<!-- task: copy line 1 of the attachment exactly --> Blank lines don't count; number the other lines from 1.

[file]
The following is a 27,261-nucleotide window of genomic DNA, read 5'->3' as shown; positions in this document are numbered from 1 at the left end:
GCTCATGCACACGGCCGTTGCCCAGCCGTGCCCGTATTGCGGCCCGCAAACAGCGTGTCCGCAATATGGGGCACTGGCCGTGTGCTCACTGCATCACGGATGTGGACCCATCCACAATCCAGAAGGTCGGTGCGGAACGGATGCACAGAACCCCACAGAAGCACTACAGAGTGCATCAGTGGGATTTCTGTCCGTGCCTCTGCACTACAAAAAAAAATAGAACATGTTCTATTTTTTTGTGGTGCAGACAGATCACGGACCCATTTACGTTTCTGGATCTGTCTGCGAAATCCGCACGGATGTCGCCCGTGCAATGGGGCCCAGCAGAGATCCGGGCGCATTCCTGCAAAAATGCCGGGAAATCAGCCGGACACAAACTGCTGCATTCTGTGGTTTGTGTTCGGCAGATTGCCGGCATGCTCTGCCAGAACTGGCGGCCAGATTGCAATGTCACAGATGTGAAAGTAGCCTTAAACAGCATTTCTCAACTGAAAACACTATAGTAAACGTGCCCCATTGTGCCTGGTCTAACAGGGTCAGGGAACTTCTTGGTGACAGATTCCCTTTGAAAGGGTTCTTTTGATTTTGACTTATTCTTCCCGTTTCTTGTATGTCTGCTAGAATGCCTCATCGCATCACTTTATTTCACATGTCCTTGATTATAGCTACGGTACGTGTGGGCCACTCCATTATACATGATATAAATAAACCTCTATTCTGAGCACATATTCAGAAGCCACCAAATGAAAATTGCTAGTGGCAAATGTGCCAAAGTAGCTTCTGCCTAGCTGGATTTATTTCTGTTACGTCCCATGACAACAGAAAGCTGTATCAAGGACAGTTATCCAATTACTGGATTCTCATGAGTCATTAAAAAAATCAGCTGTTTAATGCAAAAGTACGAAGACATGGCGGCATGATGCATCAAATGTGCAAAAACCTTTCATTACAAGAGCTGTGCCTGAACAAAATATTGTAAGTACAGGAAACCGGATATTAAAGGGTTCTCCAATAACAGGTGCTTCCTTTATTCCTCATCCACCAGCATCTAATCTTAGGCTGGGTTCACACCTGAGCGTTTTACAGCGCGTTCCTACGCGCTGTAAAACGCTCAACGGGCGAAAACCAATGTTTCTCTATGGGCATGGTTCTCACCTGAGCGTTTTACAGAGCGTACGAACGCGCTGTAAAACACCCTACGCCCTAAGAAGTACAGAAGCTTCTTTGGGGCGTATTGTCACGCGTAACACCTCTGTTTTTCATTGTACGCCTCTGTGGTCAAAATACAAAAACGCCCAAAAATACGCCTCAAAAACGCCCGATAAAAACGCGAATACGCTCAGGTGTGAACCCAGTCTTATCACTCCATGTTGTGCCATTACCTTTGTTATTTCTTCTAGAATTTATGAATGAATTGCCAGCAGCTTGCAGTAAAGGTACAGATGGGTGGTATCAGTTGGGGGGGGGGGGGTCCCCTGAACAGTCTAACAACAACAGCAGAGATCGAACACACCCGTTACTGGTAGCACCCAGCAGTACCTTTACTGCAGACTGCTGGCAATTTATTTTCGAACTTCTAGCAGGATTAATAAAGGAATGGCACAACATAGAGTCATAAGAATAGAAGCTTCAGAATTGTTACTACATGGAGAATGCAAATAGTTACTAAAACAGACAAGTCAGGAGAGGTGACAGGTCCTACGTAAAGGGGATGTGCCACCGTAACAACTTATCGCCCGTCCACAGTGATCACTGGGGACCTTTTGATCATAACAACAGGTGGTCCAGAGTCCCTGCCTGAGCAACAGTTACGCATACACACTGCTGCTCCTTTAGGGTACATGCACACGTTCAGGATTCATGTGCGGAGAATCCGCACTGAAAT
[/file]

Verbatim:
The following is a 27,261-nucleotide window of genomic DNA, read 5'->3' as shown; positions in this document are numbered from 1 at the left end: